To Anna Maria Barry-Yester
In Another Turn for Worried Parents: Meet the Vaping Hood. This mid-fashion high school hood – defined by a hood with ties – is now available as a vaping device ready to deliver nicotine (or marijuana) anywhere, anytime. Including the classroom.
Hoodie notes addition to a fleet of discreet ̵
Computer mouse. Phone pouch. Backpacks. USB jumpers. Color advertisements for color advertisements online are fashionable and many.
Juul, a San Francisco-based company that dominates the e-cigarette trade, and other manufacturers publicly advertise their devices as adult tools seeking to obtain the nicotine solution of tobacco-related toxins. But the crowded market for devices and accessories that has emerged around vaping is filled with products that seem tailored to teenagers who want to keep their use secret – and parents and teachers find it almost impossible to keep out of the hands of children.
Preliminary federal figures released this month show that more than a quarter of the nation's top students reported dropping out in the previous 30 days, compared to 11.7% in 2017. Since the vaping scene teens exploded, adults had difficulty maintaining. In a 2018 study, True Initiative, a smoking advocacy group, surveyed teachers in middle and high school vaping schools and found that less than half recognized a photo of Juul, the most commonly used device.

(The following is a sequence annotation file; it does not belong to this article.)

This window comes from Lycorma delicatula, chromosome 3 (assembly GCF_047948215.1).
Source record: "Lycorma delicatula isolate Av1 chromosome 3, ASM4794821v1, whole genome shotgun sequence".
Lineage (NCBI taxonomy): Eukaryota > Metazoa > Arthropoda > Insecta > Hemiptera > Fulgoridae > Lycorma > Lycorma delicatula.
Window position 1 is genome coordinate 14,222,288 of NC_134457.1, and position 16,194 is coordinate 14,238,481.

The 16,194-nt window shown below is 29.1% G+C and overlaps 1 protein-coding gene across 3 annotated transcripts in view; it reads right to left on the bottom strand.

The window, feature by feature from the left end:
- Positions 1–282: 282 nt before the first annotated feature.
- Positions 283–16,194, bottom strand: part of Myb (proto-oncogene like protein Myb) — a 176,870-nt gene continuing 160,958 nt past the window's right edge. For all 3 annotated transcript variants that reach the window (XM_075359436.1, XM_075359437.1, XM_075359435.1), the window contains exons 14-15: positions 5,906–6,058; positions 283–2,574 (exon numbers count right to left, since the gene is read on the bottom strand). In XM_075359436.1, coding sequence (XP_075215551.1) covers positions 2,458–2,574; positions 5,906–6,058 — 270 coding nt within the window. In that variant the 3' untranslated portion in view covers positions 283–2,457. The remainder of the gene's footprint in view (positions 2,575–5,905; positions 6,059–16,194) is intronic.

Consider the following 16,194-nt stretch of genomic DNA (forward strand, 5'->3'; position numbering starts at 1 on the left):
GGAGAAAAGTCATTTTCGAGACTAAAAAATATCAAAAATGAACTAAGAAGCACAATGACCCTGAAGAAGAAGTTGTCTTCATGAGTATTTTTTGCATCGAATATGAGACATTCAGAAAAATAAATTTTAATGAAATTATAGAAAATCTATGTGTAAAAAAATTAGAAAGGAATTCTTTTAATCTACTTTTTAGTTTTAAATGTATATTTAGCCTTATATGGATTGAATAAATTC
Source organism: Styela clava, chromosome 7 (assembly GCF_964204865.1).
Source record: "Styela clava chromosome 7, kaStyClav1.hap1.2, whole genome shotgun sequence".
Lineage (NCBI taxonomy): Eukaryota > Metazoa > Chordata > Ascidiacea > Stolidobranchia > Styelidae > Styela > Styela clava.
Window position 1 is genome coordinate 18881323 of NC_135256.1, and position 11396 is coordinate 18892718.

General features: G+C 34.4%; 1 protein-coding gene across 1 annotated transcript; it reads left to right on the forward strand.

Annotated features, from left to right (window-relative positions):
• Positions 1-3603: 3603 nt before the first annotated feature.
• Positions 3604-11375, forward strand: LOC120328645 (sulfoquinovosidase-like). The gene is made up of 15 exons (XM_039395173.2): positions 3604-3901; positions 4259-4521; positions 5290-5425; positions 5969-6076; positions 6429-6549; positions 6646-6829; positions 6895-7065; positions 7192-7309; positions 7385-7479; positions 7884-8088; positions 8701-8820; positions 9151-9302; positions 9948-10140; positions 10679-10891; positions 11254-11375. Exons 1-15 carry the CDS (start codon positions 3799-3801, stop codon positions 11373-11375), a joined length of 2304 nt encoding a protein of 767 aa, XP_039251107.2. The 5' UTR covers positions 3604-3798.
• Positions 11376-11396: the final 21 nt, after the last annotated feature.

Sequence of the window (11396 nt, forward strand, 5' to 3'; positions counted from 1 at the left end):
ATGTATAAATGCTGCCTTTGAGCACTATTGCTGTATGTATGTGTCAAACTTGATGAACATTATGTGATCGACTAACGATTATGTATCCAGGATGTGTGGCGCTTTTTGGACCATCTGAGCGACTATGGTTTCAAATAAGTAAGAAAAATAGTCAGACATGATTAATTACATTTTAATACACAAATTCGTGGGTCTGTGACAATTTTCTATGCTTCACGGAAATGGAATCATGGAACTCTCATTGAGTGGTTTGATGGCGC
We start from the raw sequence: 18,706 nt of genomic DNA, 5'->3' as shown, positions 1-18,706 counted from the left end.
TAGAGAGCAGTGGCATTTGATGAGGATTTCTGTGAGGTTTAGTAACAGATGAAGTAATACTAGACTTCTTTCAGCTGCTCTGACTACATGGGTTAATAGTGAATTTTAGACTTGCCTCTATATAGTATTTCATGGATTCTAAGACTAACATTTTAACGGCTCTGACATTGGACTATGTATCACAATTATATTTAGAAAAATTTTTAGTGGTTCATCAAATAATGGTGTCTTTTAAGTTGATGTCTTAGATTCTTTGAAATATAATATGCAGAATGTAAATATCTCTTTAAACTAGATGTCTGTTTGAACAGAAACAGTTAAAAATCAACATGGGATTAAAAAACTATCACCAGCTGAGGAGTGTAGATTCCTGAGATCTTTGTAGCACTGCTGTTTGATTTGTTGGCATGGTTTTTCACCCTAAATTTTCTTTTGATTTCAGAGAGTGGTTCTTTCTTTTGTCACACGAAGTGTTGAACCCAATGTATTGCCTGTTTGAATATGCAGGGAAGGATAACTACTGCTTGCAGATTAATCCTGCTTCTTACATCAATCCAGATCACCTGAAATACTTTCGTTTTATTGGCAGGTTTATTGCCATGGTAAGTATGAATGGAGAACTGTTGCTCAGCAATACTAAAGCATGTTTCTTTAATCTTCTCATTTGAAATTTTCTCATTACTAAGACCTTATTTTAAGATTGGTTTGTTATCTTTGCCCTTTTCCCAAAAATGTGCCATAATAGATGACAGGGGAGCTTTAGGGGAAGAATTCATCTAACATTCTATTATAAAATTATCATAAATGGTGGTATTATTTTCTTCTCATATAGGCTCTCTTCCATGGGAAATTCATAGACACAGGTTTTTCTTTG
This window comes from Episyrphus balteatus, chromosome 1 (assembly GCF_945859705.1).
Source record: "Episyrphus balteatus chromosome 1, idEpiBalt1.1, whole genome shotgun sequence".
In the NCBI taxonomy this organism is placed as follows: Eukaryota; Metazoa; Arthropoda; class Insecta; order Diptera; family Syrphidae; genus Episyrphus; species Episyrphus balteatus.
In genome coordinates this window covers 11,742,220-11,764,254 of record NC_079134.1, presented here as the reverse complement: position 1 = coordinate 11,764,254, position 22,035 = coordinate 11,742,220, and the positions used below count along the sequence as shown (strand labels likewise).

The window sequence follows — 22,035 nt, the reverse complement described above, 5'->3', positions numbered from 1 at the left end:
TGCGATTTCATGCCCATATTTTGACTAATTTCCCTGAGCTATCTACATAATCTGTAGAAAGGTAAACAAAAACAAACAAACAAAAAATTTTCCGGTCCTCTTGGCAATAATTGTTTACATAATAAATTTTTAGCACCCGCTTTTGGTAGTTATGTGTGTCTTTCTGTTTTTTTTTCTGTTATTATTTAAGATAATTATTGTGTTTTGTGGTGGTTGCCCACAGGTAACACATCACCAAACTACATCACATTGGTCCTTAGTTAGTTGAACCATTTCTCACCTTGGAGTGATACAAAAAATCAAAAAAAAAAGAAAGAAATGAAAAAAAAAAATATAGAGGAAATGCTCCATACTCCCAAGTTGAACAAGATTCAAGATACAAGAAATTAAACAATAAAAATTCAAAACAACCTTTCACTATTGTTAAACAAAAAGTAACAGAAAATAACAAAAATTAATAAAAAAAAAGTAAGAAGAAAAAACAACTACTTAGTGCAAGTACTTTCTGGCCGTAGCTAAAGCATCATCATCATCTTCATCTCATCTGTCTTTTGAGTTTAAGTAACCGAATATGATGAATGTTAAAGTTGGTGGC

Sven-Eric George saw the challenge in his child's school. A USB thumb-sized palm finger is easily mistaken for a flash drive. George's Day is an assistant professor at Duke University studying the health effects of inhaling various chemicals. At night, he educates his children on the potential risks of vaping. Recently, one of his daughters told of an Uwell-like watch made by Uwell, which is quickly becoming one of the most popular devices in her high school. Touching the finger gives the face time. But when it is removed from the wrist strap, it is a drain device.
"Teachers have learned to recognize Jules," says George, "but it just looks like a clock."
The Centers for Disease Control and Prevention continues to investigate the occurrence of vaping-related lung diseases, already young people. Authorities report 380 suspected cases across the country, including 70 in California. Seven of the cases – including two in California – resulted in death.
It is not clear whether a device or agent causes these diseases. Most patients have reported cannabis vaping, according to the CDC, but some patients say they have vaped only nicotine or vaped both. In California and other states, at least some of the cases are related to vaping of illicit cannabis products. The outbreak is focusing new attention on what federal officials now characterize as a youth epidemic.